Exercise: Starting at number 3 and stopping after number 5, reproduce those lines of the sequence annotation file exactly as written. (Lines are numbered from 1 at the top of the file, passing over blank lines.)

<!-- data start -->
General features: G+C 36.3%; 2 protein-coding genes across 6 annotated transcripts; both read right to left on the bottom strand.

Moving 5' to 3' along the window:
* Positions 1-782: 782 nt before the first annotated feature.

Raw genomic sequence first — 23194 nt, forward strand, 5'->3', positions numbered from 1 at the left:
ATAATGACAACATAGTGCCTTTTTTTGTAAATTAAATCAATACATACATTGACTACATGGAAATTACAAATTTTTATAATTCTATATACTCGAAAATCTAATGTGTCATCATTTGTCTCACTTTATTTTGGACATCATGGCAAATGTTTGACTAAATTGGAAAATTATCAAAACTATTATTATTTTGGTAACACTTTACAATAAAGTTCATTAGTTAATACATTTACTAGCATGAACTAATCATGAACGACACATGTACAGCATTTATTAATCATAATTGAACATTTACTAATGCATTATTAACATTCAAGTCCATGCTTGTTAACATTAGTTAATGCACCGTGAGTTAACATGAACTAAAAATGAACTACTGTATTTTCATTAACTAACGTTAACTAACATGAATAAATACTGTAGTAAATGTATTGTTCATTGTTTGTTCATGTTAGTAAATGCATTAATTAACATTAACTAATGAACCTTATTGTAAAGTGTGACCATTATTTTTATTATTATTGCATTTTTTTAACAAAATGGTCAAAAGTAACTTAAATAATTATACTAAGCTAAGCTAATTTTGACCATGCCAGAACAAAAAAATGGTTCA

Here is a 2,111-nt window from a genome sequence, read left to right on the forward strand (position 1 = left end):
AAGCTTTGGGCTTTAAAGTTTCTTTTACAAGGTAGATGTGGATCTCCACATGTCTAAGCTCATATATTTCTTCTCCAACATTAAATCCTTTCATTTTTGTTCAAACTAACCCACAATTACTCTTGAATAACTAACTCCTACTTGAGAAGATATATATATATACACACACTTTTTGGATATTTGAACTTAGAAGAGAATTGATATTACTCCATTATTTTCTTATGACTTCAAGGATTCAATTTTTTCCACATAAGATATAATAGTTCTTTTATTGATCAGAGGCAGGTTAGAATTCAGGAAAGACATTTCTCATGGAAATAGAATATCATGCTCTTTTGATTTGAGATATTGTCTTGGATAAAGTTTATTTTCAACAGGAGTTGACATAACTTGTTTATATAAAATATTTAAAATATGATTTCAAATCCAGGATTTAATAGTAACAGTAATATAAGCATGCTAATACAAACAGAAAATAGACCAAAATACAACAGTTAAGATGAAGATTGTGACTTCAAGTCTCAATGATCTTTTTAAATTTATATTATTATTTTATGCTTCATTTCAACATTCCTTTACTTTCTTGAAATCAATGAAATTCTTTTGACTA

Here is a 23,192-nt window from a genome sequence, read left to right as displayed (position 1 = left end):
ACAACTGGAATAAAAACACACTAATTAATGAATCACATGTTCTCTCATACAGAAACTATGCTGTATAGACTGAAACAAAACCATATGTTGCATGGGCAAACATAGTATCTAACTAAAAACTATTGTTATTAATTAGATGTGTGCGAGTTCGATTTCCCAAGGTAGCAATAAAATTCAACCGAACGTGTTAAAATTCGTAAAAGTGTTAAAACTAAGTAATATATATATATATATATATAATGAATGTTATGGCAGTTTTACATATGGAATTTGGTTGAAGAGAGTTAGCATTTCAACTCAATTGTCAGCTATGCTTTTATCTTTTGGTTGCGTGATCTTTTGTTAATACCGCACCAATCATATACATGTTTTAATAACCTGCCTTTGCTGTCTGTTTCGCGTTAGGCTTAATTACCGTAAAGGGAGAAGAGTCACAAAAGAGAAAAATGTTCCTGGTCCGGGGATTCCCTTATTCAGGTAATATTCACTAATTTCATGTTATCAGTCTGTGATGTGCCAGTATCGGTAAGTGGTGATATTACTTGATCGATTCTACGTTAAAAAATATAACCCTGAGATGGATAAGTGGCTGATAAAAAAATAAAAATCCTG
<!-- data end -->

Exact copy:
* Positions 1-782: 782 nt before the first annotated feature.

Raw genomic sequence first — 23194 nt, forward strand, 5'->3', positions numbered from 1 at the left:
ATAATGACAACATAGTGCCTTTTTTTGTAAATTAAATCAATACATACATTGACTACATGGAAATTACAAATTTTTATAATTCTATATACTCGAAAATCTAATGTGTCATCATTTGTCTCACTTTATTTTGGACATCATGGCAAATGTTTGACTAAATTGGAAAATTATCAAAACTATTATTATTTTGGTAACACTTTACAATAAAGTTCATTAGTTAATACATTTACTAGCATGAACTAATCATGAACGACACATGTACAGCATTTATTAATCATAATTGAACATTTACTAATGCATTATTAACATTCAAGTCCATGCTTGTTAACATTAGTTAATGCACCGTGAGTTAACATGAACTAAAAATGAACTACTGTATTTTCATTAACTAACGTTAACTAACATGAATAAATACTGTAGTAAATGTATTGTTCATTGTTTGTTCATGTTAGTAAATGCATTAATTAACATTAACTAATGAACCTTATTGTAAAGTGTGACCATTATTTTTATTATTATTGCATTTTTTTAACAAAATGGTCAAAAGTAACTTAAATAATTATACTAAGCTAAGCTAATTTTGACCATGCCAGAACAAAAAAATGGTTCA